Try this: Spell the word "image" out loud, and then say "lightbulb." 

Alas, that staple of elementary-school humor (well, it was at my elementary school, anyway) may not work for much longer. According to an internal email, General Electric (NYSE:GE) is looking for someone to buy its lighting business. 

While the recent (and ongoing) leadership changes at GE are the top industry news right now, the sale of the company's lighting unit may have an even bigger effect on the company's performance. Here's why.

Row of light bulbs with one lit

GE founder Thomas Edison first patented an incandescent light bulb in 1879. Now the industry has changed, and GE Lighting's performance has suffered. Image source: Getty Images.

How we got here

Outgoing CEO Jeff Immelt made the strategic decision to refocus GE on its industrial roots. That meant getting rid of the side businesses that the company had acquired over the years, including its stake in media company NBC Universal and the bulk of its GE Capital financial services businesses. It also meant selling off one of the company's most iconic but also lowest-margin products: the GE refrigerator (along with the rest of GE Appliances).

So, it comes as no surprise that GE would consider selling its lone remaining primarily consumer-focused unit: lighting. Honestly, I'm surprised it hasn't been put up for sale before now. The writing was on the wall for the unit all the way back in 2015, when GE separated its commercial lighting business into a new division called GE Current, but kept its consumer lighting and connected-home businesses together as GE Lighting. 

On Thursday, June 8, an internal email revealed that GE was looking for a buyer for its 125-year-old lightbulb business. 

What we know

The internal email that broke the story was first reported by EdisonReport.net and was sent by Bill Lacey, GE Lighting's president and CEO. In the letter, which appears to be the first announcement of the sale to GE Lighting employees, he states that it's still very early in the process, and a lot of details aren't yet clear:

We are early on this journey, and as conversations with prospective buyers progress, the company could consider several strategic options. This could include considering different buyers for different parts of the business.

One thing is clear, though: GE Lighting is definitely up for sale. 

With the decision to sell its consumer lighting business, GE is actually playing catch-up with the rest of the industry. GE's German rival Siemens spun off its lighting business (which manufactures Sylvania-brand bulbs) as Osram Licht all the way back in 2013. Last year, Dutch company Royal Philips NV spun off its own lighting business (which manufactures Philips-brand bulbs). 

What it means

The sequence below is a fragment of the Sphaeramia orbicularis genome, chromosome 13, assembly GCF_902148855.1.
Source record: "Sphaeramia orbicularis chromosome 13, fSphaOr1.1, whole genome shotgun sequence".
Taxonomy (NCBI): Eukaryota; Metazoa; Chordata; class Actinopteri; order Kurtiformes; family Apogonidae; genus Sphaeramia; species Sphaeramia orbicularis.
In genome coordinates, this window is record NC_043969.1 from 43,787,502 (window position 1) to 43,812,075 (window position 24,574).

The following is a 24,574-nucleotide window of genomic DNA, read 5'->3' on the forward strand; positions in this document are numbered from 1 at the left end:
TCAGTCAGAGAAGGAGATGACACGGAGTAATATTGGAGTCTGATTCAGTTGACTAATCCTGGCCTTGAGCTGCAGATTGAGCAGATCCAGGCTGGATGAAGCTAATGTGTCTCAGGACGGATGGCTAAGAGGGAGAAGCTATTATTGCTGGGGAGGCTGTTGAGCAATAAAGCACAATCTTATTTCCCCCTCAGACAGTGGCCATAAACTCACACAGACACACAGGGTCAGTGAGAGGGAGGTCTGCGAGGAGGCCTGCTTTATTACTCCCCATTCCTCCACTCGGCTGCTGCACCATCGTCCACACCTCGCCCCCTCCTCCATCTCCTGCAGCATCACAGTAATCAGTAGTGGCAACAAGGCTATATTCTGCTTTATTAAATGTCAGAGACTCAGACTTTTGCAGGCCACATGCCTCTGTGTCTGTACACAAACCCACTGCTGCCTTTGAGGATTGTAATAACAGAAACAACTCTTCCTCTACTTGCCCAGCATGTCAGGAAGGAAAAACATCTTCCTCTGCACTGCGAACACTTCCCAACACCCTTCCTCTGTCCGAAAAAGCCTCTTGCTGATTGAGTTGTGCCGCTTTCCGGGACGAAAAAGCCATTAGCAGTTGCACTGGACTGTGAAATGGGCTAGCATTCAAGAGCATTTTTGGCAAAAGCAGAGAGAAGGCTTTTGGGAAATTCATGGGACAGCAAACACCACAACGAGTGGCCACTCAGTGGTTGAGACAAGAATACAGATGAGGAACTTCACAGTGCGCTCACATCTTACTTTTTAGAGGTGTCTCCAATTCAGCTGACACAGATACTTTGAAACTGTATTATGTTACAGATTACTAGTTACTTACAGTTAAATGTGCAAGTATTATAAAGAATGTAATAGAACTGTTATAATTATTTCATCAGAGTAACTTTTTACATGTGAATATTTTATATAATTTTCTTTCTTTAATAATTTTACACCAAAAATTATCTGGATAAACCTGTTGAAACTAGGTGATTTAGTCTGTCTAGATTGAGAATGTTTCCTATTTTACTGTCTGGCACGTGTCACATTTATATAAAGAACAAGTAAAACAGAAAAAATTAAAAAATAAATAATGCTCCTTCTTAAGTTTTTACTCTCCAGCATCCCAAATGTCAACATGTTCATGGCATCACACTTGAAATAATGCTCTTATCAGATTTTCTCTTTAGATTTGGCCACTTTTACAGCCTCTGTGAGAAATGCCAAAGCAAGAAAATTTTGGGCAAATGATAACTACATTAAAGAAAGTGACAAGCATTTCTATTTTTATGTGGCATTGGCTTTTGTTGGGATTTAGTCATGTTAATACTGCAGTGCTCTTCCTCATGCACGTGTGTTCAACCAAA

Lightbulbs simply aren't the profit engines they once were, as GE's 2016 performance reflects.

GE Energy Connections and Lighting comprises not just the consumer-focused GE Lighting and the new commercial/industrial Current division, but also GE Energy Connections, which sells industrial controls and equipment and power grid solutions. It also housed GE Appliances until that was sold in June 2016. While the unit is one of GE's largest by revenue ($15.1 billion in 2016), it only contributes 2% of industrial segment profits: just $300 million in 2016.

That profit margin is by far GE's lowest, at only 2.1%. Even the chronically underperforming oil and gas unit has a 10.6% profit margin, and the powerhouse aviation unit has a 23.3% profit margin. This poor performance isn't really surprising given how little of the unit's revenue comes from services as opposed to equipment sales. Services revenue tends to have much higher margins, and almost every other GE unit derives more revenue from services than GE Energy Connections and Lighting. 

Now, because of the way GE reports its segment revenues, it's impossible to tease out exactly how well the unit would have performed without the consumer lighting business (or, for that matter, the few months of GE Appliances revenue before it was sold off). However, GE reported that Energy Connections -- which it will retain -- saw its revenue increase in 2016, thanks in part to increasing demand for grid automation and software. Since unloading its own lighting business, Philips' stock price has jumped 34.2%. GE's has declined 4.7% over the same period.

The bottom line is that this is GE's worst-performing division in terms of profit margins, and unloading the equipment-sales-focused GE Lighting will almost certainly improve overall results.

Investor takeaway

Some investors believe GE should be broken up into its component businesses, while others think the company is stronger as a conglomerate. Incoming CEO John Flannery has -- so far, at least -- kept his views on that subject to himself. However, both types of investors should agree that a weak business with a low profit margin doesn't do anything to help investors, whether it's part of the whole or a stand-alone company. 

Although it represents a break from the company's century-plus history of manufacturing lightbulbs, selling the business is the right thing to do, and it will almost certainly help the bottom line.

John Bromels has no position in any stocks mentioned. The Motley Fool owns shares of General Electric. The Motley Fool has a disclosure policy.